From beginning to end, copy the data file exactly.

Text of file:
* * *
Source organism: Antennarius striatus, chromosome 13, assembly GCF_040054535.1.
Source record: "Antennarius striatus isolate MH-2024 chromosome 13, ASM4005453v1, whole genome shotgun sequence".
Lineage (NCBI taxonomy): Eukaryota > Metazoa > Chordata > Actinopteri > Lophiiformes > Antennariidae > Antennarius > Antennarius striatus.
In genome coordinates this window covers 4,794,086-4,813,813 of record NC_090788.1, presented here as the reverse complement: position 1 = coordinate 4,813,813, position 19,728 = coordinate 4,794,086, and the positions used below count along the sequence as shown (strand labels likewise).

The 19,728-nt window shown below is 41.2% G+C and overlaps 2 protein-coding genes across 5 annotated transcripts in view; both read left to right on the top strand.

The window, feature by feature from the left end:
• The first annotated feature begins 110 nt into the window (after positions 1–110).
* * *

Source organism: Antennarius striatus, chromosome 13, assembly GCF_040054535.1.
Source record: "Antennarius striatus isolate MH-2024 chromosome 13, ASM4005453v1, whole genome shotgun sequence".
Lineage (NCBI taxonomy): Eukaryota > Metazoa > Chordata > Actinopteri > Lophiiformes > Antennariidae > Antennarius > Antennarius striatus.
In genome coordinates this window covers 4,794,086-4,813,813 of record NC_090788.1, presented here as the reverse complement: position 1 = coordinate 4,813,813, position 19,728 = coordinate 4,794,086, and the positions used below count along the sequence as shown (strand labels likewise).

The 19,728-nt window shown below is 41.2% G+C and overlaps 2 protein-coding genes across 5 annotated transcripts in view; both read left to right on the top strand.

The window, feature by feature from the left end:
• The first annotated feature begins 110 nt into the window (after positions 1–110).